Performance Evaluation 30 (1997) 87l 10
ELSEVIER
Approximate product form solutions for Markov chains * Johann Christoph Strelen ’ Rheinische FriedrichWilhelmsVniversitiit,
Bonn, Germuny
Abstract An approximation technique for finite state Markov chains is proposed. The solutions are in product from and can be calculated iteratively. This iteration is equivalent to disaggregating macro probabilities, multiplying with transition probabilities, and aggregating the obtained state probabilitieswe call it DA iteration. Large Markov chains with many states can be solved, so large that the state probabilities could neither be stored nor calculated in any computer. Accurate approximations are obtained, and moreover, the accuracy can be influenced: The more aggregates are considered, the better the approximations are, if the aggregates are chosen suitably. Practical experience is encouraging: The obtained accuracy compares favourably with other approximation methods and with exact solutions. In this paper, we discuss steady state probabilities, but timedependent solutions are also obtainable. 01997 Elsevier Science B.V. Keywords: Approximate solution of discrete time and continuous time Markov chains; Product form; Aggregation; Aggregation/disaggrega.tion algorithms
0. Introduction
Markov chains are widely used in stochastic modeling. We are interested in models of computer, communication, and manufacturing systems. There are discrete time and continuous time Markov chains. The latter can be transformed into discrete time Markov chains which behave equivalently. This is why our technique, which is designed for discrete time Markov chains, is useful for both types. The goal of considering Markov chain models is to obtain performance measures like throughput of jobs, utilization and availability of system components, and response times. Usually, throughput, utilization, availability, and in some cases response times can be derived directly from state probabilities, but sometimes this is difficult for response times [2,6]. Steady state probabilities are solutions of typically large and sparse linear systems of equations. The most important, wellknown, and widely applied modeling paradigms in this field, namely queueing systems, queueing networks, and generalized stochastic Petri nets (GSPN), can be considered as abstract * Supported in part by the Deutsche Forschungsgemeinschaft. ’ Corresponding author: Roemerstrasse 164,53 117 Bonn, Germany. 01665316/97/$17.00 Q) 1997 Elsevier Science B.V. All rights reserved PII SO1665316(96)000533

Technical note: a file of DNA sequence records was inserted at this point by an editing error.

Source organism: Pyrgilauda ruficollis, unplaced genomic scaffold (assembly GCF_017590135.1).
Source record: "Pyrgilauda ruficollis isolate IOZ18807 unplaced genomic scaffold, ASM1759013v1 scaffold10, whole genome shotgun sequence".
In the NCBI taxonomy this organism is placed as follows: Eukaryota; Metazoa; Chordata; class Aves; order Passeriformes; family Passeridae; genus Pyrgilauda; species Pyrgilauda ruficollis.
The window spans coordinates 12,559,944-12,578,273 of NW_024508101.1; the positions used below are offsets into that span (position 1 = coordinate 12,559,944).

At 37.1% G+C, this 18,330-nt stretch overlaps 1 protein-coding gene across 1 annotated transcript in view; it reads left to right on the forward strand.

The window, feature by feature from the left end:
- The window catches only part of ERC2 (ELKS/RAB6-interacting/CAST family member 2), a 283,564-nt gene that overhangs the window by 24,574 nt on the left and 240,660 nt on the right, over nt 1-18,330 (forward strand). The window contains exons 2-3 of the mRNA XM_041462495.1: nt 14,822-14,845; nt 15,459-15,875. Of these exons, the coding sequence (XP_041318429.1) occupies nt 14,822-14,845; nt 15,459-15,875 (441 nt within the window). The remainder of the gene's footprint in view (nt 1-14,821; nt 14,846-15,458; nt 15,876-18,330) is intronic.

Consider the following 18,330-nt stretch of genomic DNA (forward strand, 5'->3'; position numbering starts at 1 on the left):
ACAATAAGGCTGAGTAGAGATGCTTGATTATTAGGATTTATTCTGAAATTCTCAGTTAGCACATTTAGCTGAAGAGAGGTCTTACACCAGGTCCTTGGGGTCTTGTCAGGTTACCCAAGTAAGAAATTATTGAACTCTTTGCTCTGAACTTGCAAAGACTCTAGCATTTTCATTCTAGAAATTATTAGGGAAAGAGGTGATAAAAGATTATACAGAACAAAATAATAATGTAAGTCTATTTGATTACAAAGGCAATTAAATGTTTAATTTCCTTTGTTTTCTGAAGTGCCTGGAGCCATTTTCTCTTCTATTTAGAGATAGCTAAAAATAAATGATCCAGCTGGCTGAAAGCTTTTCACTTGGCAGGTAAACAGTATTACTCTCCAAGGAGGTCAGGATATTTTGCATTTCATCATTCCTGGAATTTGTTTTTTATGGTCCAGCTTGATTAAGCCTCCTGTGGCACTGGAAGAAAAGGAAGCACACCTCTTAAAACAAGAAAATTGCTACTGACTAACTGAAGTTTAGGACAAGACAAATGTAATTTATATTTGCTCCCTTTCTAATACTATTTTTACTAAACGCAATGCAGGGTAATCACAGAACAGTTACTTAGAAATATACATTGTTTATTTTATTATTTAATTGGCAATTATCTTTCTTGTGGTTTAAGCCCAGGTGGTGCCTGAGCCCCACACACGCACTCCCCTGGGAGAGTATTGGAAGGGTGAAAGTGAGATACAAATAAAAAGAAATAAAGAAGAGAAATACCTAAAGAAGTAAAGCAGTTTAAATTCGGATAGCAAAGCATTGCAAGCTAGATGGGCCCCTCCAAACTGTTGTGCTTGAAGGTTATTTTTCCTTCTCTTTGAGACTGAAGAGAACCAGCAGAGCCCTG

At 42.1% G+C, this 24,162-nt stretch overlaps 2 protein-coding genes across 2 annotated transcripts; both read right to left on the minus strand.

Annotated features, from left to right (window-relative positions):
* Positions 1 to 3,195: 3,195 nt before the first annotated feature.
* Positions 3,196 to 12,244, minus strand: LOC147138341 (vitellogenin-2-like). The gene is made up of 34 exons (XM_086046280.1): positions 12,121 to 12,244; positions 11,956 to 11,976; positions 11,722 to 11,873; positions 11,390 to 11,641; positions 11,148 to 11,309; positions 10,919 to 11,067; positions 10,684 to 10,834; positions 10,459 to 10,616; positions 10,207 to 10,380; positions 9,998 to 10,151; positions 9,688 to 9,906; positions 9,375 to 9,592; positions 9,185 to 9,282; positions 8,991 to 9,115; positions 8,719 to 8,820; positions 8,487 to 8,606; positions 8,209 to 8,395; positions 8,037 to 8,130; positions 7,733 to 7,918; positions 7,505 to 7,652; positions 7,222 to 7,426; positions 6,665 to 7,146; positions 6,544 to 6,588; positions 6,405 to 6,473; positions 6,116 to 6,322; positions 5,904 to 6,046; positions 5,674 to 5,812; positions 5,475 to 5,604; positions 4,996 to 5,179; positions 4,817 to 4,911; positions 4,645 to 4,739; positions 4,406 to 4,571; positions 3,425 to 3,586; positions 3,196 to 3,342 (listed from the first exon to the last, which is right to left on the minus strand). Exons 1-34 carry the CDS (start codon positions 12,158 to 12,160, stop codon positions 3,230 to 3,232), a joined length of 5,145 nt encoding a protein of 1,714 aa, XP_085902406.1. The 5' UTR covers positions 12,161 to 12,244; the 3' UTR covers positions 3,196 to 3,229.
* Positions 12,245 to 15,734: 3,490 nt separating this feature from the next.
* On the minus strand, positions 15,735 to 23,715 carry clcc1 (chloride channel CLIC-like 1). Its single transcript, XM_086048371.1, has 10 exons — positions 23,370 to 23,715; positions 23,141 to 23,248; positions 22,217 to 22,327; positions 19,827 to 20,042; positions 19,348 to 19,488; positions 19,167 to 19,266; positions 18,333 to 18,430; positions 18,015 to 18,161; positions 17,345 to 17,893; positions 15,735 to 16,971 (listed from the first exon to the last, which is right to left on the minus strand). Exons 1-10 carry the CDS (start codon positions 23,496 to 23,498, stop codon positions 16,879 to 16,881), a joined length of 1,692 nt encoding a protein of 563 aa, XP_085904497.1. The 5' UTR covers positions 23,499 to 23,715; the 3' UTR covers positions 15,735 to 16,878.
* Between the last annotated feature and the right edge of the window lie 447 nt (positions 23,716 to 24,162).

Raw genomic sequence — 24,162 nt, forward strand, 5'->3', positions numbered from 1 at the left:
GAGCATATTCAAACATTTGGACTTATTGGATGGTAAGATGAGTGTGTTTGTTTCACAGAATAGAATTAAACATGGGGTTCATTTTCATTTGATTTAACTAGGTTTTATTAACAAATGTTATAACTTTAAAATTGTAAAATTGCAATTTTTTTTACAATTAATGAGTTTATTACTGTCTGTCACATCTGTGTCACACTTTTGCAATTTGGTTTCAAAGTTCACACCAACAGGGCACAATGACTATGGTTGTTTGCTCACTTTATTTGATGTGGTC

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representations of Markov chains if the memoryless condition is satisfied  this can be assumed if all probability distributions are of Coxian type. Unfortunately, the number of Markov chain states grows quickly as the complexity of the model increases. Therefore, much effort has been made on the development of algorithms for large linear systems of equations, like power, GaussSeidel, and SOR algorithms; an overview is given in [ 131. Nowadays, systems with some hundreds of thousands of states can be solved, but the number of states is subject to a combinatorial explosion law. This is why efficient accurate approximate methods are needed. Another problem is different time scales which stem from rare events in the modeled systems (stiff systems). This may lead to very long iteration times when iterative algorithms are applied. Simultaneous iterative techniques [8,16181 cope with this. Our &aggregation aggregation (DA) iteration is a new general approximate aggregation technique for finite Markov chains with discrete time. The calculated state probabilities are in product form; we call them disaggregation aggregation product form (DAH) solutions. Here, neither the complete state space, nor all state probabilities, nor the transition probability matrix are handled explicitly, marginal probabilities are considered instead. Therefore, Markov chains with really large state spaces can be treated, for example billions of states. Time and space demands are higher than for many known, special purpose heuristics, but are by orders of magnitude lower than for exact solutions of Markov chains with many states. On the other hand, the results of DA iteration are usually more accurate than the heuristic solutions. Moreover, the accuracy can be influenced: The more aggregates are considered, the more accuracy can be obtained, if the aggregation is chosen suitably. If many aggregates are used, the aggregation is called$fine, otherwise coarse. It is interesting to note that the steady state probabilities of separable queueing networks are equal to DAH solutions calculated according to suitably chosen aggregates. We analyzed quite a lot of Markov chain models applying DA iteration, and we compared the obtained results with the exact solutions and with results which were calculated using heuristic methods known from the literature. The accuracy of DAH solutions compares favourably. A special class of algorithms for the solutions of large systems of linear equations is based on the principle of iterative aggregation and disaggregation (a/d), a wellestablished solution technique for Markov chains, see for example the survey of Schweitzer [ 141. This technique has some similarities with our DA iteration. Recently Horton and Leutenegger [7] proposed such an a/d method, the MLalgorithm for the solution of discrete time Markov chains, which is interesting to compare with our DA iteration. Like ours, their algorithm is iterative and based on alternate aggregation and disaggregation. The MLalgorithm aggregates over many levels between coarse and fine aggregation. Thus it can be considered as a multigrid like method. It is experimentally shown that it is very fast compared to currently used algorithms. The MLalgorithm is designed for the calculation of exact steady state probabilities whereas the DA method is suited for approximate solutions, here only aggregate probabilities are calculated, not all state probabilities. Hence the MLalgorithm can be applied to Markov chains with some hundreds of thousands of states while this number is not restricted in DA iteration, we tried models with billions or more states. In contrast to the MLalgorithm, DA iteration allows for the calculation of timedependent solutions. In the MLalgorithm, the manner of aggregation influences the speed of convergence; in DA iteration, this is crucial with respect to the accuracy of the obtained results. In this paper, we consider steady state solutions. In Section 1, DAH solutions and DA iteration are discussed. In Section 2, we show that there always exists a product form approximation for any discrete probability distribution, which is as accurate as desired, with only a small number of factors. Practical